Smithfield native brings a truckload of the past to the Granite State

Smithfield native brings a truckload of the past to the Granite State

One More Thing

John Schlemmer, 69, formerly of Smithfield, lives in Center Harbor, New Hampshire, on the northern end of Lake Winnipesaukee, but when he wants to visit a Rhode Island eatery that he frequented in his youth, he need only drive to a neighboring town 10 miles down the road.

The 104 Diner in New Hampton, a classic of its kind, used to be known as Lloyd’s Diner, and it sat on Route 6 near the Scituate-Johnston line for many years. It was widely patronized after it opened in 1957, and, since it offered late-night service, it was a popular destination for lots of locals, including area volunteer firefighters, highway crews, off-duty police, and second shift workers.

However, after three decades of feeding the local public, it closed in the late 1980s. It made several stops in Massachusetts and New York before being moved to New Hampshire where it was remodeled and began a new life in the mid-1990s.

John was already in the Granite State by then, having relocated there in 1986. He brought with him a 1941 tow truck. It was the first one he ever drove, and he often drove it to Lloyd’s Diner when he still called Rhode Island home. These days, if he wants to, he can drive it to The 104 and sit on the same stool he did when he was young.

The truck, now 80 years old, is a Chevrolet built to military specifications but intended for civilian use. It was modified by his father, Dave, who bought the vehicle in 1944.

Originally designed as a battery truck, it was intended to transport very large batteries to provide electric power in support of communications equipment and the like in remote deployments. Dave added a bomb hauling hoist mechanism, and he used the truck to tow vehicles. He also equipped it with a plow to clear the roads when he worked as a snow removal contractor for the town in winter.

Dave Schlemmer, a lifelong Smithfield resident, was trained as a diesel technician by the Army during World War II and sent to Okinawa. When he got out of the service in 1944, he began working as an auto mechanic, eventually opening his own gas station on Pleasant View Avenue and founding Dave’s Towing as well.

As time went by, he acquired more modern equipment, and the original wrecker passed out of his ownership, but as fate would have it, the Schlemmers and the venerable vehicle were destined to be reunited.

A versatile and inventive man, Dave, who died in 2008 at age 85, enjoyed the challenge of restoring cars, trucks, motorcycles and even airplanes. He had become a licensed pilot in 1950 and maintained his interest in flying all his life. In fact, flying facilitated his reconnection with the 1941 wrecker.

While aloft one day over northern Rhode Island, Dave’s gaze fell on the familiar shape of the tow truck’s body. He recognized it as his former wrecker, and he calculated its location. Back on the ground he went there and reacquired it. The truck had been in the woods 40 years.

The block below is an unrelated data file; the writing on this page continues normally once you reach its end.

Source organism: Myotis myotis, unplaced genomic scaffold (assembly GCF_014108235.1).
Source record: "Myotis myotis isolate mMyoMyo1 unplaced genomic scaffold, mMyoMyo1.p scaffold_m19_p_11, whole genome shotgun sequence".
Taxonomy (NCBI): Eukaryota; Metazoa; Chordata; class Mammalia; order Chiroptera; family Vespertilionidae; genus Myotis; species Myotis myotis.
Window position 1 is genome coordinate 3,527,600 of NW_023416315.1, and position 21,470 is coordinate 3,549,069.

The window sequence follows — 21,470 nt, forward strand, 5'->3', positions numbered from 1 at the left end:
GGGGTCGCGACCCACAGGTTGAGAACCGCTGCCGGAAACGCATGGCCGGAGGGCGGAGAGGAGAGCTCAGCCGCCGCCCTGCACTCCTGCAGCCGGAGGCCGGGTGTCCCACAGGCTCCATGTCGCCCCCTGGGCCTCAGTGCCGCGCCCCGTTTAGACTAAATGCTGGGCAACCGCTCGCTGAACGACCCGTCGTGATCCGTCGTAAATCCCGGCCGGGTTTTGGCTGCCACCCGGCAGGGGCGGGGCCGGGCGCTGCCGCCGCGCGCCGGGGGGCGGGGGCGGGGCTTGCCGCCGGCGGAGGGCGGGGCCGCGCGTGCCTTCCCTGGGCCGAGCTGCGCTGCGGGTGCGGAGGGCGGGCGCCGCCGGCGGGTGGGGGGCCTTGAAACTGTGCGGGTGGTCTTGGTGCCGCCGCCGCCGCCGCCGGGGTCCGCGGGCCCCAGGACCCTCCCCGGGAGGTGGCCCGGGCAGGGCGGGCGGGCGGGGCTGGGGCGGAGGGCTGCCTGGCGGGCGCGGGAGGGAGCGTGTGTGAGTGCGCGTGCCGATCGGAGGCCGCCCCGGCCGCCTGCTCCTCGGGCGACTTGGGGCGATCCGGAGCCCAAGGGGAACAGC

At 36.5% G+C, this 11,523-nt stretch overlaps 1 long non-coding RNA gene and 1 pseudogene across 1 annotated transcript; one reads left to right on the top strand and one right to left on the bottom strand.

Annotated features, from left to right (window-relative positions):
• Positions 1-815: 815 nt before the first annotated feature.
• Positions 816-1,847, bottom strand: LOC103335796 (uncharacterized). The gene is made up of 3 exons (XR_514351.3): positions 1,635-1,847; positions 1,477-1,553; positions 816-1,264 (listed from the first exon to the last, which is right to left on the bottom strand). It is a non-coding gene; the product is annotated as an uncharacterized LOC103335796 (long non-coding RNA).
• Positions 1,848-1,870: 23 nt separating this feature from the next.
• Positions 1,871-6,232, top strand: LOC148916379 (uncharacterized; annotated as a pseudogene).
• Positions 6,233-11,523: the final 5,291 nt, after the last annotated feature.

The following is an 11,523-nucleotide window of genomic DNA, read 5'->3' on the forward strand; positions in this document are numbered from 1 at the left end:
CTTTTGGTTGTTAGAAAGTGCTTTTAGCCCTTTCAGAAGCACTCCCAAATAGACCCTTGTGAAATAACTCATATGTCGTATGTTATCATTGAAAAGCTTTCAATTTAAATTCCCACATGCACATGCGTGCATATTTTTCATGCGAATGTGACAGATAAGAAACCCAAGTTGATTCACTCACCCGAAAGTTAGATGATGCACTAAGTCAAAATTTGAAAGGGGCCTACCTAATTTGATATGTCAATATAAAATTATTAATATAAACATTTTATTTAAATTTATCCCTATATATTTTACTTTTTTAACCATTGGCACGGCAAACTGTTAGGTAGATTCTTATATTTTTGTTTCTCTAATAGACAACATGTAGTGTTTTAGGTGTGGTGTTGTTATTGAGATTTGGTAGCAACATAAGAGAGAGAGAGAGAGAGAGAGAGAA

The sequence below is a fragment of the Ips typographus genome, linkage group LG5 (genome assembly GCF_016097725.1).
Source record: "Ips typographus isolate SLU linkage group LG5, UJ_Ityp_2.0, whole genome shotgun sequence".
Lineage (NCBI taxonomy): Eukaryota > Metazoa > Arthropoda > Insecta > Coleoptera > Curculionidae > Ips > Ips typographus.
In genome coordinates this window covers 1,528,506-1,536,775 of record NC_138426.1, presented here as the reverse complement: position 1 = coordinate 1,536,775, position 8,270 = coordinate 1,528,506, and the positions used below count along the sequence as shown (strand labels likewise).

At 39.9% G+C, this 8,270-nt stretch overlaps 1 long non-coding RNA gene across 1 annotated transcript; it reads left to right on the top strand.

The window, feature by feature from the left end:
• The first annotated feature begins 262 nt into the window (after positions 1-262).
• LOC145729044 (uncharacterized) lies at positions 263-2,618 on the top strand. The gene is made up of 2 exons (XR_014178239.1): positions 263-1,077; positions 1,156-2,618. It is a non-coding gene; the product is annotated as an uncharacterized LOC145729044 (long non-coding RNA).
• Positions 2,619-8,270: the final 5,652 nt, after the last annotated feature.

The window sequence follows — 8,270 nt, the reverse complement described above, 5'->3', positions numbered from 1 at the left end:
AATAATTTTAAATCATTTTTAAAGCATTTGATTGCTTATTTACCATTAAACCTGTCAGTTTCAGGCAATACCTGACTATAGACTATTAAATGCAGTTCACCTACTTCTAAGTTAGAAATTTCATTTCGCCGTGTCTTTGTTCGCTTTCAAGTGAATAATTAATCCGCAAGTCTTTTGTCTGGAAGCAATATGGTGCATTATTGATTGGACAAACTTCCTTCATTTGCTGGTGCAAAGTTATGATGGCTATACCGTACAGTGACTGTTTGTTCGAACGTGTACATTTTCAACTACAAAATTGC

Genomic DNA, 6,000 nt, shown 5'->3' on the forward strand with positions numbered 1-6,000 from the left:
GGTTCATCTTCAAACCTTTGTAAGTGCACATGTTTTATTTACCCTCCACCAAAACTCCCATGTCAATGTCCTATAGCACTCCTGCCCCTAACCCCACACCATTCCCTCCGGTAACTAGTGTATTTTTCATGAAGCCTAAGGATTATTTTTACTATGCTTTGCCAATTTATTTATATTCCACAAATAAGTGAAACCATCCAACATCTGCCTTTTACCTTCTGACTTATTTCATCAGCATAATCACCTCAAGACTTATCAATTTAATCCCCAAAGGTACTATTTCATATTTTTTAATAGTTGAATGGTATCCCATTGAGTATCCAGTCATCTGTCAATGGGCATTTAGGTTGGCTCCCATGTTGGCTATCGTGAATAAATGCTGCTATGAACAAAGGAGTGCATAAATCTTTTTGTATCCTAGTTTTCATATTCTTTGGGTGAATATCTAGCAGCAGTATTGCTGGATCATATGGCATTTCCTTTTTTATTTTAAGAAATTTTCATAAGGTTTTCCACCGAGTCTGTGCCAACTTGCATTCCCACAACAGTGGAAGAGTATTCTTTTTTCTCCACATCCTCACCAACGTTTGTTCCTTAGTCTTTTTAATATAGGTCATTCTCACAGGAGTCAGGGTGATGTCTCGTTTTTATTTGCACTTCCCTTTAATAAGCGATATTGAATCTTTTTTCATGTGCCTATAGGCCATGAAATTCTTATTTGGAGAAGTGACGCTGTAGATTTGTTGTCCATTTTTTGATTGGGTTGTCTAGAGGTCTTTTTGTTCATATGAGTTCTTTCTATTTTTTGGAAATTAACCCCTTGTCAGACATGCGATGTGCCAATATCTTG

It took four years to restore it. Today, it turns heads on the New Hampshire roads. John keeps it painted the same colors his father originally chose, a vibrant green with bright red on the undercarriage and hoist, and it looks much as it did when it was a familiar sight on the local roads here.

“It’s an antique that I just enjoy driving around. I drive that old truck a lot,” John remarks, explaining that he actually has five similar trucks. One is kept for parts; the others are in his collection. He also has a vintage fire truck that he restored.

“I’ve always been into fire trucks,” he says, confessing that the work of restoring older vehicles can be quite challenging. It took him three years to accomplish. “Sometimes you’ve got to walk away for a while and then walk back and finish the job. Overall, it’s keeping tradition, a hobby, something I like to do.”

John, 69, who worked in the oil heating industry and for U-Haul as a manager after moving north, had been active in the Greenville Fire Company when he lived in Rhode Island, so it is no surprise to learn that when the job of fire chief in Center Harbor came open in 2007, he applied and got it. He served until 2013 when he retired. He also was named senior instructor at the area fire academy, a post he still holds.

“It’s a cool job,” he comments, adding, “I get to teach some of the modern youth.”

Before moving to New Hampshire, he had taken over Dave’s Towing, now operated by his sister Virginia Schlemmer-Lavoie, one of the seven children born to Dave and his late wife Mary.

In New Hampshire, though, John left it to his son, also named John, to take up the family tradition. He runs John’s Towing. The elder John and his wife, the former Cynthia Farrar of Smithfield, who is nicknamed “Sam,” have two other children, daughters Kimberly and Amy Lee and seven grandchildren, six boys and one girl.

John has fond memories of Rhode Island as it once was, but he says he left Smithfield for New Hampshire 35 years ago because the apple trees here were disappearing and Center Harbor, with its rural setting and a population of 996, reminded him of how things used to be in Smithfield.

“I wanted a slower way of life,” he says earnestly, and adds that he got what was looking for. “Life is good. It really is.”

(Contact me at smithpublarry@gmail.com)